If you have been left out of a will and believe you are eligible to receive a share of the deceased person’s assets on the basis that you are a family member, or were in a close personal relationship with the deceased person, we are here to help you through this complex and often distressing process.

Family provision claims

A will is an extremely important document which outlines how a deceased person’s assets and property will be divided up following their passing. Sometimes for one reason or another, family members are left out of a will, or if they have been included in the will, they may not have been left with adequate provision to be able to support themselves financially.
 

If this has happened to you, you may be feeling betrayed, stressed, or worried about your ability to support yourself and your children.
 

However, if you are a family member, or were in a close personal relationship with the deceased, there is good news - you may still be entitled to a portion of the deceased person’s estate under the Succession Act 2006 (NSW.) This act exists to protect the rights of relations or dependants of a deceased person and ensure that they are adequately provided for.
 

We have years of experience compiling and submitting family provision claims for our valued clients. We have an extremely high success rate with claims of this type. We help you put together a strong claim, which includes compiling evidence, filling out all the necessary paperwork and submitting everything within the required time frames. We will help you through the compulsory mediation process and represent you should your matter progress to a court hearing.

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Some common questions about family provision claims:

Who is eligible to make a family provision claim?

The following individuals are entitled to make a family provision claim under the Succession Act 2006 (NSW).
 

  • Spouses – if you were the wife or husband of the person at the time of their death
     

  • De facto partners – if you were the de facto partner (including same sex partner) of the person and were living with them at the time of their death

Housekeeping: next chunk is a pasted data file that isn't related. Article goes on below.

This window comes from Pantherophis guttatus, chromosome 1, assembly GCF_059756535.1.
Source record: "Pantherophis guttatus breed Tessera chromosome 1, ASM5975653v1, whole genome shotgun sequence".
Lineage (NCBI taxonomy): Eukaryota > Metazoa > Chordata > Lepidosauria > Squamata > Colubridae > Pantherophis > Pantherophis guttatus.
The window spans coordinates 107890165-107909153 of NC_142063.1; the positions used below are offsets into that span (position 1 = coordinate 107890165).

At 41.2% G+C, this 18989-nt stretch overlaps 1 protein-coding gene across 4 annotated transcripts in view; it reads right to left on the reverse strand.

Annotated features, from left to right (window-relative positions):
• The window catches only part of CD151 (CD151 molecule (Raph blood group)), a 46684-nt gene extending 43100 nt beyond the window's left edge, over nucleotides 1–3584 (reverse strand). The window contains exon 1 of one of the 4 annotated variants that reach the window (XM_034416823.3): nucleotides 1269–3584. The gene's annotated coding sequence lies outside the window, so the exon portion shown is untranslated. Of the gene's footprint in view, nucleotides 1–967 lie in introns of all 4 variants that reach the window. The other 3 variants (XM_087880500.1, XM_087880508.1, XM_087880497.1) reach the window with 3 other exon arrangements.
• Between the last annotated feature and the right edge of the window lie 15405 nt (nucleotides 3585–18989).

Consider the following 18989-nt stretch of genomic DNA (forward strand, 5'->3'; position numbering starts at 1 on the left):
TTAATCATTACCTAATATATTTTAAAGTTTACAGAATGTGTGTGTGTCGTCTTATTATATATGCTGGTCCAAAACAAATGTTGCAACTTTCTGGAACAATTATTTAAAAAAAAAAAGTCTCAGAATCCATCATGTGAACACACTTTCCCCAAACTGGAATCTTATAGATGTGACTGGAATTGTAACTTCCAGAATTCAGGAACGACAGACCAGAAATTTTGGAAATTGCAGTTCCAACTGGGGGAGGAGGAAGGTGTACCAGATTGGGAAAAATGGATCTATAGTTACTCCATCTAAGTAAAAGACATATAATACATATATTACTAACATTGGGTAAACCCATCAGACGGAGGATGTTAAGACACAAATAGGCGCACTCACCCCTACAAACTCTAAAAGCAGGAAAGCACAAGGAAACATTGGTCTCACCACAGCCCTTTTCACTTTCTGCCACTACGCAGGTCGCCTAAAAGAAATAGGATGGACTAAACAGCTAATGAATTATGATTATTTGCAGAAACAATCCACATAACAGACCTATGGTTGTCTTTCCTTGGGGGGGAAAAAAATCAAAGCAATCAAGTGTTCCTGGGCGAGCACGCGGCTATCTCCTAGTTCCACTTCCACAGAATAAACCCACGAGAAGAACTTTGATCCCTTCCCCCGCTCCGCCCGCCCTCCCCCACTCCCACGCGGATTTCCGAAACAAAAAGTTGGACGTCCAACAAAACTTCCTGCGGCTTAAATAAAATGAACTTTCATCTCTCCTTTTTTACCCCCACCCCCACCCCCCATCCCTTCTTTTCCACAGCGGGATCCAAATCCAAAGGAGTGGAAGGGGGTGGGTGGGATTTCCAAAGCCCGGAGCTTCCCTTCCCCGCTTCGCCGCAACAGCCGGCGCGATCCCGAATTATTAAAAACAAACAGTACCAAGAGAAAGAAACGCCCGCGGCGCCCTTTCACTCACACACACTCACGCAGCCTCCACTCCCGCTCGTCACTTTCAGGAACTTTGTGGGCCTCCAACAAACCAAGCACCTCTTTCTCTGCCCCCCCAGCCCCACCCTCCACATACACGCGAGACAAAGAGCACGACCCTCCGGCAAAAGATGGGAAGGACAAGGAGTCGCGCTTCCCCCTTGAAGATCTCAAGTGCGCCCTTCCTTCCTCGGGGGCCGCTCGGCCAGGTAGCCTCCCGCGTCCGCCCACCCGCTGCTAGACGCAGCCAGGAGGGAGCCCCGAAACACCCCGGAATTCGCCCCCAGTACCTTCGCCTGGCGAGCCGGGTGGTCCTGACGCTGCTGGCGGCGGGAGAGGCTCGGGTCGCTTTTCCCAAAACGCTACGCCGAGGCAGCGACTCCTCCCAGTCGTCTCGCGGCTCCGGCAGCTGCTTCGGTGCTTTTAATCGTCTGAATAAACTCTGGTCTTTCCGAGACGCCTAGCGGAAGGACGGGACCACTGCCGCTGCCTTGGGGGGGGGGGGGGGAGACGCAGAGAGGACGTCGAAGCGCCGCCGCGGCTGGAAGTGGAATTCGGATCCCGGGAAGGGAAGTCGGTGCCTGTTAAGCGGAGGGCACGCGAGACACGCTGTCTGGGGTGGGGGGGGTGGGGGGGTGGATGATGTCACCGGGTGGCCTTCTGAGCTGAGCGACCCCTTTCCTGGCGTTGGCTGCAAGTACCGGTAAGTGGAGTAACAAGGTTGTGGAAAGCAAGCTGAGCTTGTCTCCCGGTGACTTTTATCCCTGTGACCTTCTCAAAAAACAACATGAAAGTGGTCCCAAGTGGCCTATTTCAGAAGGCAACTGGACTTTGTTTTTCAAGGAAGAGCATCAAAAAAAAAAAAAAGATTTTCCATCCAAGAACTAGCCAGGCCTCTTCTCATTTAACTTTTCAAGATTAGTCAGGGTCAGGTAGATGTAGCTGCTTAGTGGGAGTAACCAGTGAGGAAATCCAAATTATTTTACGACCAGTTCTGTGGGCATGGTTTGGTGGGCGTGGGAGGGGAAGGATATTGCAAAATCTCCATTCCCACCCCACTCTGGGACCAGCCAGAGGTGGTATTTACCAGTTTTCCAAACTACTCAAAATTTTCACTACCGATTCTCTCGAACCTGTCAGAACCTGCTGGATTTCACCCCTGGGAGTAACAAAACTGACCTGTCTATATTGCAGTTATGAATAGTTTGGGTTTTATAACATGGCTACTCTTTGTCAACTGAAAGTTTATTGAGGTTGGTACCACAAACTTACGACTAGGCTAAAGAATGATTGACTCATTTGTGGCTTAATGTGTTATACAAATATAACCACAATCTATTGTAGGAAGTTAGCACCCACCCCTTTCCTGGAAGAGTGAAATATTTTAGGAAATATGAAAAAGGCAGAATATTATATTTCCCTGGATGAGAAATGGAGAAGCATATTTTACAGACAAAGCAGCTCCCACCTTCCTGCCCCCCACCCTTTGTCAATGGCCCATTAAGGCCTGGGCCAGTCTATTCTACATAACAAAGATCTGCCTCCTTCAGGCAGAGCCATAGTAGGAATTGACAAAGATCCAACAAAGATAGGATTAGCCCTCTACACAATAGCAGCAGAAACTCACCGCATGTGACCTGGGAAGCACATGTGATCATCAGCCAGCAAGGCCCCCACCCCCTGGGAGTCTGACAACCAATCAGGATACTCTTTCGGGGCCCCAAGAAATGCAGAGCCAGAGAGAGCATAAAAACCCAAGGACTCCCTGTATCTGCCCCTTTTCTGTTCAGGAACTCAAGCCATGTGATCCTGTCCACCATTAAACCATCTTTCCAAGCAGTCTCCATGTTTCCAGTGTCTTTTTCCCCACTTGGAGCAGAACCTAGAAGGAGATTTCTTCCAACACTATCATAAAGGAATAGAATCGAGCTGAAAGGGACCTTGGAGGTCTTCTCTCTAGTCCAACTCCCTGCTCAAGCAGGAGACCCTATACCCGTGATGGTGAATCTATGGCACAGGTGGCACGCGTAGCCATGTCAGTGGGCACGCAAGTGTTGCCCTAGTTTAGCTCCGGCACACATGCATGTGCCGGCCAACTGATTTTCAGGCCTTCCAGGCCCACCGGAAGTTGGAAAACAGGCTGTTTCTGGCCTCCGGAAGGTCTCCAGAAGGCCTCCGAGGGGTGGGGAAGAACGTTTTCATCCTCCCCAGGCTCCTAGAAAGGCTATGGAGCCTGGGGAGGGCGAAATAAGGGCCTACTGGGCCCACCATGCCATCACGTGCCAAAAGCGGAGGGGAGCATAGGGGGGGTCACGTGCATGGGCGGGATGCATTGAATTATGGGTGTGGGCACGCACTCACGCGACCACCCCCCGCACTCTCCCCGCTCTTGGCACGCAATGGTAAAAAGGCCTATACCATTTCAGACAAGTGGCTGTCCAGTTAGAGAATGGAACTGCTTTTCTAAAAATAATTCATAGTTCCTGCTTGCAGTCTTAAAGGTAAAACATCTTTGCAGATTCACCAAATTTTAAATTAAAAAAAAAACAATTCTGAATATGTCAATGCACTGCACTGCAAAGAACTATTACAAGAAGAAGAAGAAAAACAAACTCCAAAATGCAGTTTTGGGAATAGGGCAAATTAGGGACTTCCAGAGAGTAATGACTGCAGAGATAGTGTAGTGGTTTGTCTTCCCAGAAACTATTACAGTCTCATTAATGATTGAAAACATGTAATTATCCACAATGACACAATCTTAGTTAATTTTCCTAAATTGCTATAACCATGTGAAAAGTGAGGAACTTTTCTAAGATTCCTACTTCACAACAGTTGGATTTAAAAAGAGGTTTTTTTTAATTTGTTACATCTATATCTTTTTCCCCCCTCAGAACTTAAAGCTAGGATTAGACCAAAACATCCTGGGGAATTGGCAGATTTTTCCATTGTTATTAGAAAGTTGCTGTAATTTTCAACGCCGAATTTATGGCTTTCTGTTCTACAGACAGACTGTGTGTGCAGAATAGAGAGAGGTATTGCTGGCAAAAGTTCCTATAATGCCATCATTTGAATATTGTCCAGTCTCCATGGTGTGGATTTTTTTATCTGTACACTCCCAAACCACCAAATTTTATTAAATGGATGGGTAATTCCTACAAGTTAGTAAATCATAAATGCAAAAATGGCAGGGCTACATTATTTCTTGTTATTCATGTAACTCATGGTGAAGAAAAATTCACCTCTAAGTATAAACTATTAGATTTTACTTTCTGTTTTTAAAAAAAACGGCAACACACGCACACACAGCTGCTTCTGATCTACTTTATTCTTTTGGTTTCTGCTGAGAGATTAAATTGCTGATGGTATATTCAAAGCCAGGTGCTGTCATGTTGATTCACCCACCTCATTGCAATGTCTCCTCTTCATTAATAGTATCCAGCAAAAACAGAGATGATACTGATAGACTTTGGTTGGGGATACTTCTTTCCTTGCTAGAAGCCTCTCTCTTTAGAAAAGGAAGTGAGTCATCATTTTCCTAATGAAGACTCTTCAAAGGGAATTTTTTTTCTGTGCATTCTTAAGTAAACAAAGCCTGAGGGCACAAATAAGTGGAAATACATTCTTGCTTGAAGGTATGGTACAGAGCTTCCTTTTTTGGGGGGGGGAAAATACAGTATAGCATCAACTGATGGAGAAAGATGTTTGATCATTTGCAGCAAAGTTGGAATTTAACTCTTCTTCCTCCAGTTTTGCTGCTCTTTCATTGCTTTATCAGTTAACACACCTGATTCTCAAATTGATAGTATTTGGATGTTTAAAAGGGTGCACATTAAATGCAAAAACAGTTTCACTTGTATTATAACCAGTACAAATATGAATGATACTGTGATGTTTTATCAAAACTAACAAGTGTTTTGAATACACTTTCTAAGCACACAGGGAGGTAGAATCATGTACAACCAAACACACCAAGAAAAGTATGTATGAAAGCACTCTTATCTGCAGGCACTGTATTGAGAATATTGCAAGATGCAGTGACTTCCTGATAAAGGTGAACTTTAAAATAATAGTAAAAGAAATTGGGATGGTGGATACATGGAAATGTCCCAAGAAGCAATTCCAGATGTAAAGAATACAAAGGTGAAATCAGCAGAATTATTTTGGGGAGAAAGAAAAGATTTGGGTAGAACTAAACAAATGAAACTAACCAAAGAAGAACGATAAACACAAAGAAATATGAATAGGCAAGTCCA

• Children – any child of the deceased, including adult children and adopted children
     

  • Former spouses
     

  • Grandchildren – if they can prove they were wholly or partly dependent upon the deceased person at any particular time
     

  • Other dependents – this includes any person (including, for example, a stepchild) who was a member of the deceased’s household at any particular time and was wholly or partly dependent on the deceased
     

  • People in close personal relationships who lived with deceased – a “close personal relationship” exists between two adults who live together but are not married or in a de facto relationship, and one or each of whom provides the other with domestic support and personal care. The adults may or may not be related by family. (This does not include the situation where one adult provides the other with care on behalf of someone else, or is being paid or rewarded to provide care.) Note that the person making the claim will need to prove the existence of the close personal relationship.

What is the time limit on making a claim?

The time limit for making a claim in NSW is 12 months from the date of death of the deceased.

How will the court determine whether my claim is successful?

The court will take into consideration a number of different factors when assessing a claim, including:
 

  • The nature of the relationship between the applicant and the deceased
     

  • The applicant’s financial position and capacity to earn an income, as well as the financial position of each beneficiary of the will
     

  • How significant the provision is that the applicant already received from the deceased’s estate (if any) and whether this is enough to ensure his or her future financial security
     

  • The contribution the applicant has made (financial or non-financial) towards the deceased while they were alive, or after their death
     

  • The extent to which the deceased was maintaining the applicant prior to their death
     

  • Any evidence of the deceased’s testamentary intentions such as statements they made
     

  • Whether any other person is liable to support the applicant
     

  • The character and conduct of the applicant before and after the deceased’s death